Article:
The pilot was unable to confirm the feasibility of comparing headings to an authority file, but in any case authority files cannot hope to include every heading required and experience of authority work is necessary to confirm that headings are validly constructed. Moreover, the wider the variety of sources of records, the greater the likelihood of conflicting headings in the catalogue. Nonetheless, despite the diversity of authority work, it is possible to gain some idea from the literature of the most common errors, for which exploratory searches can be conducted.

Standards in name headings have developed from requiring the fullest form of a name, even if never used in that form by its bearer, to accepting shorter, more recognisable forms, primarily those used on title-pages. The addition of date of death to headings established while the author was alive is a contentious issue; death dates are rarely essential for unique identification, but many libraries choose to add them for information, introducing inconsistencies when records are derived from different sources.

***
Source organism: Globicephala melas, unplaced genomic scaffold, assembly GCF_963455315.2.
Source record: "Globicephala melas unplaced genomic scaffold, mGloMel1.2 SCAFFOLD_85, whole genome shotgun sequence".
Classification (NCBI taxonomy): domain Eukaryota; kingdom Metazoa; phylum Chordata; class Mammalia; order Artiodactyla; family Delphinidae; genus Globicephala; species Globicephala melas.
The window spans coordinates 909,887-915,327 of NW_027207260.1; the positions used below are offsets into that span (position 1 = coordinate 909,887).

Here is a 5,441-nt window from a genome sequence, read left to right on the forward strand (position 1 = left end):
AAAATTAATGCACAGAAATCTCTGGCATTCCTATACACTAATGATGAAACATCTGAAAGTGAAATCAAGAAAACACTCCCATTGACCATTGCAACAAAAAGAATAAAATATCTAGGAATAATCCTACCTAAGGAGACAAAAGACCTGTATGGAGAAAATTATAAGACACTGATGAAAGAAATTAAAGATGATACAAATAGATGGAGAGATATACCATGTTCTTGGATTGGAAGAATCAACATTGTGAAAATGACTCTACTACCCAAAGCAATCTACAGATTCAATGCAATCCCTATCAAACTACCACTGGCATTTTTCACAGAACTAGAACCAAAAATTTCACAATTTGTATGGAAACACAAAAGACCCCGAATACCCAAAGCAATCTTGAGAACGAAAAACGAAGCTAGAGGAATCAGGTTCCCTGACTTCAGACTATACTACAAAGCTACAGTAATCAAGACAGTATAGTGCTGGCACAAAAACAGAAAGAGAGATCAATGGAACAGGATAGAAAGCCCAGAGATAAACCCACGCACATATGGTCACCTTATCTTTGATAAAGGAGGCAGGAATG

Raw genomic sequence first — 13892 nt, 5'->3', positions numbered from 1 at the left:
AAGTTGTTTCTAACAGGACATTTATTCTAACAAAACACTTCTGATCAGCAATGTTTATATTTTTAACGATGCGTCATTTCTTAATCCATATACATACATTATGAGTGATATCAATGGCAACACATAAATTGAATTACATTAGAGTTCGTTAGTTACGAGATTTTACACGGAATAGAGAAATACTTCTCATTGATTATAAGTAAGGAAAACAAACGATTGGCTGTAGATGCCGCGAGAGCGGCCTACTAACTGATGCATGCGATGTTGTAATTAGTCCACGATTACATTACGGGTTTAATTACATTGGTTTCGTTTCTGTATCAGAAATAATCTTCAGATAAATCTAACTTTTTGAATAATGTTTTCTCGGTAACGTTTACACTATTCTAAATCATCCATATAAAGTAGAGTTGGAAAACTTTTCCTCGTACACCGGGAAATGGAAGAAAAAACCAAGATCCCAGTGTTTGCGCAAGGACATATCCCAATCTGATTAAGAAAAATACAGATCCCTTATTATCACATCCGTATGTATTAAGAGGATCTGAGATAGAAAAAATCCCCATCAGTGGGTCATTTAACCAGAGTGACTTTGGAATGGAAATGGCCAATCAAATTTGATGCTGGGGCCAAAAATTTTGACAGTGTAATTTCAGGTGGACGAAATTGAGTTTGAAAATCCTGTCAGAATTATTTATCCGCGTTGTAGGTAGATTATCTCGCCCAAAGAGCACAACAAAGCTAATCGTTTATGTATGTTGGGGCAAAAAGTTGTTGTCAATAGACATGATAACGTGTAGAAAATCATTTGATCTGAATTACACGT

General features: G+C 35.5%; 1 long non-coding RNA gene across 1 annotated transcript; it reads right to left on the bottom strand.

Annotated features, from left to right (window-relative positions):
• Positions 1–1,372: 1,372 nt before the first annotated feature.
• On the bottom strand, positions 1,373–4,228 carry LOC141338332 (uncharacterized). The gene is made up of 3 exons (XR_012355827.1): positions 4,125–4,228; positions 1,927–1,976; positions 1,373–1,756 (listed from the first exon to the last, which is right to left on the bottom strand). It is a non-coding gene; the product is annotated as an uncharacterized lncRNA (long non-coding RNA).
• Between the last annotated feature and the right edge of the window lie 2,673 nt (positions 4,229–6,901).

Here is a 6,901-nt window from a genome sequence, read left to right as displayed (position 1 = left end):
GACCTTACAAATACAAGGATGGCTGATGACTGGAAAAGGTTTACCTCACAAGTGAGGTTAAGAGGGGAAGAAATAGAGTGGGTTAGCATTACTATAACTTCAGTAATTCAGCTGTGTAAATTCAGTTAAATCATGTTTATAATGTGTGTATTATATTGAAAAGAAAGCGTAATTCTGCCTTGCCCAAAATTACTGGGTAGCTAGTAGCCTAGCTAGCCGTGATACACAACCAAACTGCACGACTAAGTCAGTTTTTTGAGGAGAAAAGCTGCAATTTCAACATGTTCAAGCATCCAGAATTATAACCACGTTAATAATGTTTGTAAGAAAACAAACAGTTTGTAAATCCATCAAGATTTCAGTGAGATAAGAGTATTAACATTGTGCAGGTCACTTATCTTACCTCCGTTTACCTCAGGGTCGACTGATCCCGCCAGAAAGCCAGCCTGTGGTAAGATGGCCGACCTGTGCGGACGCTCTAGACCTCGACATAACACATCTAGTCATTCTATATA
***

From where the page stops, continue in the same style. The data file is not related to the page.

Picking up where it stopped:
The most common variations in personal names are fullness of forenames and the addition of initials (Weintraub 1991); other changes follow ennoblement or marriage or the adoption of a pseudonym (Harrison, Hendrix & Lipniacka 1996). These observations suggest that qualifiers, such as full names where initials are habitually used and dates of birth and death, and additions to names such as titles of nobility, should be subject to particular care in checking, along with their corresponding subfield indicators. Non-Western names are also susceptible to errors in the handling of titles and entry elements. As always, allowances should be made for variations for local headings (especially geographic names) and deliberate retention of outdated forms.

Comparing consecutive headings in a name index is a simple way to ensure consistent headings have been assigned, although it is more successful for personal authors than corporate bodies which may have complicated hierarchical structures. A study of cross-references (Watson & Taylor 1987) indicated that most variations in corporate names were of fullness (especially the expansion of abbreviations), indication of subordination and inversion, which may not be obvious when browsing.